If claims for non-traditional plant protection or fertility products seem too good to be true, trust your gut.

“We see a lot of non-traditional nutrient products in the marketplace,” says Mark McFarland, Texas A&M agronomist. “Unfortunately, research results on most of these products have not lived up to the billing.”

McFarland, manning a fertility stop during the 40th annual Stiles Farm Field Day near Thrall, said farmers should run their own tests on products before they risk substantial acreage.

“Don't use a whole field,” he said. “Apply the material in strips like we do in test plots. Apply the product to one strip and leave it off an adjacent strip. And do that in several locations.”

Other than the product application, he says, growers should treat all plots the same, so if a change does appear, they can tell what caused it.

“And if you can't see a difference, it ain't there,” he said.

McFarland recommended that yield and quality difference should be the benchmark, not just in-season plant appearance. “The reason farmers should use a product is to pay for itself plus make a little profit.”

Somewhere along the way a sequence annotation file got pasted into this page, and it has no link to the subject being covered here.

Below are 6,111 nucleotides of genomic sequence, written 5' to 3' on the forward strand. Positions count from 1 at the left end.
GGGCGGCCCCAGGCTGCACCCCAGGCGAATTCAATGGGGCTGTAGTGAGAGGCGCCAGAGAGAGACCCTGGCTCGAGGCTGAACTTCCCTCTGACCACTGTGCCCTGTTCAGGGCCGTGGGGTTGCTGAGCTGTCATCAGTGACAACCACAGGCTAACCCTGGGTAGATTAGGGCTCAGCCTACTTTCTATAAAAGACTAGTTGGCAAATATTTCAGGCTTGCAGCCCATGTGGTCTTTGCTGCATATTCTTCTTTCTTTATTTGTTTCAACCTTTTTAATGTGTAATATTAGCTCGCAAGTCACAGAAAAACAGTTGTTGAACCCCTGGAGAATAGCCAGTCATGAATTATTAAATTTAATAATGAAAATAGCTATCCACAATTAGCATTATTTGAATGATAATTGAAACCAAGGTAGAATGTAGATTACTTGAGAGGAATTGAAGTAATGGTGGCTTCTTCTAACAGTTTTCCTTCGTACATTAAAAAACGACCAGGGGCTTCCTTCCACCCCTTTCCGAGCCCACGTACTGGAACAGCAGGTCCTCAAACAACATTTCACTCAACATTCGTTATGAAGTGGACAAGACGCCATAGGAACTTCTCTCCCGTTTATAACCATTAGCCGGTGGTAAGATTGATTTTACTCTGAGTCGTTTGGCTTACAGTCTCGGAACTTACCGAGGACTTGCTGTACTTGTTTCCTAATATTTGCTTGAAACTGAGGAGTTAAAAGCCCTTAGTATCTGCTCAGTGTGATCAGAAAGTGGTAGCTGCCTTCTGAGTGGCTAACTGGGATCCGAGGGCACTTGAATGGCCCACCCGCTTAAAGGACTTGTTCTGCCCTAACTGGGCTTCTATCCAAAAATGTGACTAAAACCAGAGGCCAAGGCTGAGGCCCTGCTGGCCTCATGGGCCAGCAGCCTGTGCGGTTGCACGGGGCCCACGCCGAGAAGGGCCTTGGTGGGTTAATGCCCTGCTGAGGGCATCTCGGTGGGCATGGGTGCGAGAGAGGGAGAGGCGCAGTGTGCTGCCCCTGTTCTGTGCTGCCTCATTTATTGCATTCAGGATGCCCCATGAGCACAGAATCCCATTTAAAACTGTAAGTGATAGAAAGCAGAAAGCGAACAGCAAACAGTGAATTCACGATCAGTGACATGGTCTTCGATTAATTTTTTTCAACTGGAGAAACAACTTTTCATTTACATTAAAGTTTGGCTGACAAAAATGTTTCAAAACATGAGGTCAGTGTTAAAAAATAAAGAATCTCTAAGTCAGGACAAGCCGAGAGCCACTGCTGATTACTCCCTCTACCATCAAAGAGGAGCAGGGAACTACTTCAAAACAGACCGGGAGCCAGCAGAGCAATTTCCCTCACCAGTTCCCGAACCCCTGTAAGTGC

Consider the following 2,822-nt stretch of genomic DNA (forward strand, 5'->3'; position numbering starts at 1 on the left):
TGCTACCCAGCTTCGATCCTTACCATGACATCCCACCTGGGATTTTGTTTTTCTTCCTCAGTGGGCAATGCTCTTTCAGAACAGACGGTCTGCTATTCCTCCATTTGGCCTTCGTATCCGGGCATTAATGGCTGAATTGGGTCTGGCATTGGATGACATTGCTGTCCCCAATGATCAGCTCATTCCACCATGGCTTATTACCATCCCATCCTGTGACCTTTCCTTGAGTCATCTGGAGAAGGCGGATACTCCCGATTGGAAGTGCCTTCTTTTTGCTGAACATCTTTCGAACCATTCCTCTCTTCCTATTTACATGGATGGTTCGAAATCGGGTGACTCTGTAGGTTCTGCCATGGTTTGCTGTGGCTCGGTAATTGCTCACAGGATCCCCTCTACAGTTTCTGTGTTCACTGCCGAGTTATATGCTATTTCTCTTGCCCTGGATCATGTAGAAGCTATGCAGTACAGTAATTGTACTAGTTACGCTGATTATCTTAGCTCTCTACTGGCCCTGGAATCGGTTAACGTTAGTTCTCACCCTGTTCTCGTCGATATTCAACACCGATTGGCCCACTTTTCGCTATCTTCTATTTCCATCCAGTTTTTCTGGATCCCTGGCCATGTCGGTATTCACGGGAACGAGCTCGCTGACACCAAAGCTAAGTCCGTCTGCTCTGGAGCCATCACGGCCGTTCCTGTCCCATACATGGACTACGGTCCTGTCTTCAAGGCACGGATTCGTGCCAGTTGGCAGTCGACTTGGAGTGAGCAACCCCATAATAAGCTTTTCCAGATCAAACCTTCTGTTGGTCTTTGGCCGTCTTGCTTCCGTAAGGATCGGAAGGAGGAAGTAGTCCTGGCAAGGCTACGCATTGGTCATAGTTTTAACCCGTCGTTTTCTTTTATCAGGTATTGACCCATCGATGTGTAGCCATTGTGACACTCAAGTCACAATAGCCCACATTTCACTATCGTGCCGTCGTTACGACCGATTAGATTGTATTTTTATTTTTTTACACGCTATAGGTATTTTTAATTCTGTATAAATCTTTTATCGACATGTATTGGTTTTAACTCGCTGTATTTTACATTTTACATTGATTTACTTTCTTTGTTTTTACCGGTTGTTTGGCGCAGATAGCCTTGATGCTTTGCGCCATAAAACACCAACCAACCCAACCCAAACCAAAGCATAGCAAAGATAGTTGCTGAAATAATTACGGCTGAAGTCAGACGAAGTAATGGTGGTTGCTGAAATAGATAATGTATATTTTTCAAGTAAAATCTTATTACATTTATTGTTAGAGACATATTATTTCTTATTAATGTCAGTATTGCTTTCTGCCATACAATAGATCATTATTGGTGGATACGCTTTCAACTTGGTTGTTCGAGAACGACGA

If it can't do that, folks waste their time and money.

McFarland said farmers can find a number of non-traditional products: soil conditioners, growth enhancers and microbial stimulants.

“We'll run some tests on them here at the station,” he said. “We've heard of some that we can't figure out how they are supposed to work. The key is to test them,” he said.

The Stiles Farm is a 3,000-acre Texas A&M research facility.